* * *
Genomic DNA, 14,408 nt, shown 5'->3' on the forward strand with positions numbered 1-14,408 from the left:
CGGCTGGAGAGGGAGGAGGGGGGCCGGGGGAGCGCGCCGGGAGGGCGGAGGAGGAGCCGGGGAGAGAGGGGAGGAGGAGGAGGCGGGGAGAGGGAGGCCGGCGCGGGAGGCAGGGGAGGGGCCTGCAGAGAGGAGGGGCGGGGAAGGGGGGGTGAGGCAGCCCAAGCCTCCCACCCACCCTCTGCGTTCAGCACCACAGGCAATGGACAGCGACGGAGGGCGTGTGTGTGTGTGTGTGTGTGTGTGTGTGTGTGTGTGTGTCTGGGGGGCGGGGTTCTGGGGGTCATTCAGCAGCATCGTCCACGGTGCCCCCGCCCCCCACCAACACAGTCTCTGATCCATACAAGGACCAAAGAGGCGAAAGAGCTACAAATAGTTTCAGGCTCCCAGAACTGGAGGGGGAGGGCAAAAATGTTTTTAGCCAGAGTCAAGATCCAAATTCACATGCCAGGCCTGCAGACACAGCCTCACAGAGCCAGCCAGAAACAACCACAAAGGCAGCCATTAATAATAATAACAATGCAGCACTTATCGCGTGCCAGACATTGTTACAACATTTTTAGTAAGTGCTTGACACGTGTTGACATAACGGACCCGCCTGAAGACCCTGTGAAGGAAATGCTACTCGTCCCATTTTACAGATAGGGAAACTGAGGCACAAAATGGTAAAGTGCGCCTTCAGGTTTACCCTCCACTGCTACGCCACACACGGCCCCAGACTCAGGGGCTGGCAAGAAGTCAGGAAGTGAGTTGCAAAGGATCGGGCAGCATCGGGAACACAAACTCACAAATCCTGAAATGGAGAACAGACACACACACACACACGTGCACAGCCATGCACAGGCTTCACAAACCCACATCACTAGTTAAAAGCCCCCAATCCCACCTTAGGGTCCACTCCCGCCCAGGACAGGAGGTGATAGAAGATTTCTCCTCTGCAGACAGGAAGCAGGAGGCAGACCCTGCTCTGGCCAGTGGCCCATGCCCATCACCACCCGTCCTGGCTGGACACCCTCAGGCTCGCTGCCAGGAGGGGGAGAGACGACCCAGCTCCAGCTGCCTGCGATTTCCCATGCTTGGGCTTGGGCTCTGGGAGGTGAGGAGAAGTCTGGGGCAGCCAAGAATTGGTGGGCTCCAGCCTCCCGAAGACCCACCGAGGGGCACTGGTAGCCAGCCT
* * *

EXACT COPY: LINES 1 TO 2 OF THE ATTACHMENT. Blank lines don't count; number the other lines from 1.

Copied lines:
Genomic DNA, 14,408 nt, shown 5'->3' on the forward strand with positions numbered 1-14,408 from the left:
CGGCTGGAGAGGGAGGAGGGGGGCCGGGGGAGCGCGCCGGGAGGGCGGAGGAGGAGCCGGGGAGAGAGGGGAGGAGGAGGAGGCGGGGAGAGGGAGGCCGGCGCGGGAGGCAGGGGAGGGGCCTGCAGAGAGGAGGGGCGGGGAAGGGGGGGTGAGGCAGCCCAAGCCTCCCACCCACCCTCTGCGTTCAGCACCACAGGCAATGGACAGCGACGGAGGGCGTGTGTGTGTGTGTGTGTGTGTGTGTGTGTGTGTGTGTGTCTGGGGGGCGGGGTTCTGGGGGTCATTCAGCAGCATCGTCCACGGTGCCCCCGCCCCCCACCAACACAGTCTCTGATCCATACAAGGACCAAAGAGGCGAAAGAGCTACAAATAGTTTCAGGCTCCCAGAACTGGAGGGGGAGGGCAAAAATGTTTTTAGCCAGAGTCAAGATCCAAATTCACATGCCAGGCCTGCAGACACAGCCTCACAGAGCCAGCCAGAAACAACCACAAAGGCAGCCATTAATAATAATAACAATGCAGCACTTATCGCGTGCCAGACATTGTTACAACATTTTTAGTAAGTGCTTGACACGTGTTGACATAACGGACCCGCCTGAAGACCCTGTGAAGGAAATGCTACTCGTCCCATTTTACAGATAGGGAAACTGAGGCACAAAATGGTAAAGTGCGCCTTCAGGTTTACCCTCCACTGCTACGCCACACACGGCCCCAGACTCAGGGGCTGGCAAGAAGTCAGGAAGTGAGTTGCAAAGGATCGGGCAGCATCGGGAACACAAACTCACAAATCCTGAAATGGAGAACAGACACACACACACACACGTGCACAGCCATGCACAGGCTTCACAAACCCACATCACTAGTTAAAAGCCCCCAATCCCACCTTAGGGTCCACTCCCGCCCAGGACAGGAGGTGATAGAAGATTTCTCCTCTGCAGACAGGAAGCAGGAGGCAGACCCTGCTCTGGCCAGTGGCCCATGCCCATCACCACCCGTCCTGGCTGGACACCCTCAGGCTCGCTGCCAGGAGGGGGAGAGACGACCCAGCTCCAGCTGCCTGCGATTTCCCATGCTTGGGCTTGGGCTCTGGGAGGTGAGGAGAAGTCTGGGGCAGCCAAGAATTGGTGGGCTCCAGCCTCCCGAAGACCCACCGAGGGGCACTGGTAGCCAGCCT